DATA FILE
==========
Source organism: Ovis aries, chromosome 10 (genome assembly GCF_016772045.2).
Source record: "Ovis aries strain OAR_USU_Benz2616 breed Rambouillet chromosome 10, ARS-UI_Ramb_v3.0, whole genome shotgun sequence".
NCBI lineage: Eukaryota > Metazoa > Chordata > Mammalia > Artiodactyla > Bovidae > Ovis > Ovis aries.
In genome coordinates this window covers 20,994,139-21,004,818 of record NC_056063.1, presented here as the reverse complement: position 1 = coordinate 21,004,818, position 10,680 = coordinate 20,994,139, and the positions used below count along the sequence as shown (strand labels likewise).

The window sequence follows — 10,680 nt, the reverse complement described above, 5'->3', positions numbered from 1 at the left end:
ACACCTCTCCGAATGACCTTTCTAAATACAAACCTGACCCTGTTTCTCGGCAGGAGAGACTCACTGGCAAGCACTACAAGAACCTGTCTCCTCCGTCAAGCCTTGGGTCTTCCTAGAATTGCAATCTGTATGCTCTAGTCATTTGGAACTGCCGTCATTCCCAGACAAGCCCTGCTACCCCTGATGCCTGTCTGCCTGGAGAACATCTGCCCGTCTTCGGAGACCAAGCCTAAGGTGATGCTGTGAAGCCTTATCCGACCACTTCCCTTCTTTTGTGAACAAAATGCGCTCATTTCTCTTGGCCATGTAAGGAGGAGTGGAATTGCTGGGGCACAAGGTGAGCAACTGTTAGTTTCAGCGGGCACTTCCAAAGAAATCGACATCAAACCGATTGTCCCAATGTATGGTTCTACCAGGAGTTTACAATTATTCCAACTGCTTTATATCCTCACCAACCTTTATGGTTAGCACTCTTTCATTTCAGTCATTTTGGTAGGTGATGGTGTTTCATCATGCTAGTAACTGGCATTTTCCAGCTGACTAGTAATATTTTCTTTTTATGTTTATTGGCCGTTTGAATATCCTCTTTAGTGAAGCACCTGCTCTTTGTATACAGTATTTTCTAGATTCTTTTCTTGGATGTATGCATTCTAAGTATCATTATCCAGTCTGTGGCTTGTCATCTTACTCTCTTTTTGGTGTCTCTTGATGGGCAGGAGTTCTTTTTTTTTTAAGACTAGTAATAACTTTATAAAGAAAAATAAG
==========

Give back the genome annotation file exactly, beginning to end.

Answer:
Source organism: Ovis aries, chromosome 10 (genome assembly GCF_016772045.2).
Source record: "Ovis aries strain OAR_USU_Benz2616 breed Rambouillet chromosome 10, ARS-UI_Ramb_v3.0, whole genome shotgun sequence".
NCBI lineage: Eukaryota > Metazoa > Chordata > Mammalia > Artiodactyla > Bovidae > Ovis > Ovis aries.
In genome coordinates this window covers 20,994,139-21,004,818 of record NC_056063.1, presented here as the reverse complement: position 1 = coordinate 21,004,818, position 10,680 = coordinate 20,994,139, and the positions used below count along the sequence as shown (strand labels likewise).

The window sequence follows — 10,680 nt, the reverse complement described above, 5'->3', positions numbered from 1 at the left end:
ACACCTCTCCGAATGACCTTTCTAAATACAAACCTGACCCTGTTTCTCGGCAGGAGAGACTCACTGGCAAGCACTACAAGAACCTGTCTCCTCCGTCAAGCCTTGGGTCTTCCTAGAATTGCAATCTGTATGCTCTAGTCATTTGGAACTGCCGTCATTCCCAGACAAGCCCTGCTACCCCTGATGCCTGTCTGCCTGGAGAACATCTGCCCGTCTTCGGAGACCAAGCCTAAGGTGATGCTGTGAAGCCTTATCCGACCACTTCCCTTCTTTTGTGAACAAAATGCGCTCATTTCTCTTGGCCATGTAAGGAGGAGTGGAATTGCTGGGGCACAAGGTGAGCAACTGTTAGTTTCAGCGGGCACTTCCAAAGAAATCGACATCAAACCGATTGTCCCAATGTATGGTTCTACCAGGAGTTTACAATTATTCCAACTGCTTTATATCCTCACCAACCTTTATGGTTAGCACTCTTTCATTTCAGTCATTTTGGTAGGTGATGGTGTTTCATCATGCTAGTAACTGGCATTTTCCAGCTGACTAGTAATATTTTCTTTTTATGTTTATTGGCCGTTTGAATATCCTCTTTAGTGAAGCACCTGCTCTTTGTATACAGTATTTTCTAGATTCTTTTCTTGGATGTATGCATTCTAAGTATCATTATCCAGTCTGTGGCTTGTCATCTTACTCTCTTTTTGGTGTCTCTTGATGGGCAGGAGTTCTTTTTTTTTTAAGACTAGTAATAACTTTATAAAGAAAAATAAG